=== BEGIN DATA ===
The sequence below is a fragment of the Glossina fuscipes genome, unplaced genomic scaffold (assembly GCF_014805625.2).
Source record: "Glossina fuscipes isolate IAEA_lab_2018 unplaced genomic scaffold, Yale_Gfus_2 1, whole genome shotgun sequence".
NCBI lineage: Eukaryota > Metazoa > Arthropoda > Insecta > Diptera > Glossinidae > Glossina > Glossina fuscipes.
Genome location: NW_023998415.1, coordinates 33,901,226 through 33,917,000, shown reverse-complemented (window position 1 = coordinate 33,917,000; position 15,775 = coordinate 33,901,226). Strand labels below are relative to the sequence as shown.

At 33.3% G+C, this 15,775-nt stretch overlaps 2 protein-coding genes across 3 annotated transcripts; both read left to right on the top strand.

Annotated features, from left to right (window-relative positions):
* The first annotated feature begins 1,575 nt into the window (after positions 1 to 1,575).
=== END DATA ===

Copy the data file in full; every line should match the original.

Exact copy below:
The sequence below is a fragment of the Glossina fuscipes genome, unplaced genomic scaffold (assembly GCF_014805625.2).
Source record: "Glossina fuscipes isolate IAEA_lab_2018 unplaced genomic scaffold, Yale_Gfus_2 1, whole genome shotgun sequence".
NCBI lineage: Eukaryota > Metazoa > Arthropoda > Insecta > Diptera > Glossinidae > Glossina > Glossina fuscipes.
Genome location: NW_023998415.1, coordinates 33,901,226 through 33,917,000, shown reverse-complemented (window position 1 = coordinate 33,917,000; position 15,775 = coordinate 33,901,226). Strand labels below are relative to the sequence as shown.

At 33.3% G+C, this 15,775-nt stretch overlaps 2 protein-coding genes across 3 annotated transcripts; both read left to right on the top strand.

Annotated features, from left to right (window-relative positions):
* The first annotated feature begins 1,575 nt into the window (after positions 1 to 1,575).